ANCHORAGE - Alaska Natives living in two villages have won a battle against the world's largest zinc mine over a permit they said would have polluted an important fish stream that provides food and drinking water.
The Native villages of Kivalina and Point Hope challenged the Red Dog Mine's new water pollution discharge permit. The federal permit would have allowed more cyanide, zinc, selenium, lead and total dissolved solids into the Wulik River, villagers said.
Enoch Adams Jr., vice president of the Native Village of Kivalina, has called the permit a "license to pollute." It was to become effective March 1.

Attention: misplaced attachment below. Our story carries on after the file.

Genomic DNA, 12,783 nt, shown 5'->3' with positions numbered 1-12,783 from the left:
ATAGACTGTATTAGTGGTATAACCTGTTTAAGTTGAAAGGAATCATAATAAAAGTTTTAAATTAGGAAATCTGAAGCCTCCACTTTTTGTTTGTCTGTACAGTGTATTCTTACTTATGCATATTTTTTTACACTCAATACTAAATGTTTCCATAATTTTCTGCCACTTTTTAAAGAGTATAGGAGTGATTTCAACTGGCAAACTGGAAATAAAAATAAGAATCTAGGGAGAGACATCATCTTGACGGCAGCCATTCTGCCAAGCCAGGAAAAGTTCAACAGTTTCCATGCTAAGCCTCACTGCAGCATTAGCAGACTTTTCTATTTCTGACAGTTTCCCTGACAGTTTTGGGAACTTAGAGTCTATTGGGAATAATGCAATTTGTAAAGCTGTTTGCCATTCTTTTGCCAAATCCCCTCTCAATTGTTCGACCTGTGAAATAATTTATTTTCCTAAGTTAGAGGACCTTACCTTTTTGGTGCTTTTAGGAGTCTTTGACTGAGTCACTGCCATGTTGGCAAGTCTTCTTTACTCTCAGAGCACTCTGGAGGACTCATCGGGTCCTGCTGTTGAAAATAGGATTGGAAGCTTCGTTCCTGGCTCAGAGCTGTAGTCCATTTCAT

Teck Alaska felt the permit worked on by the state and the Environmental Protection Agency was sound, Jim Kulas, the company's environmental and public affairs manager, said Friday. If the permit issues can't be resolved by October, plans will go forward to shut down the mining operation until they are, he said.
The villages' native councils, five Kivalina residents and two conservation groups appealed the permit in February. After a review, the EPA decided March 17 that Teck Alaska will have to comply with more stringent levels under its 1998 permit at the mine in northeast Alaska.
The mine, which is the largest employer in the area, sought the new permit in an effort to expand operations into another nearby deposit and extend the life of the mine perhaps 20 years.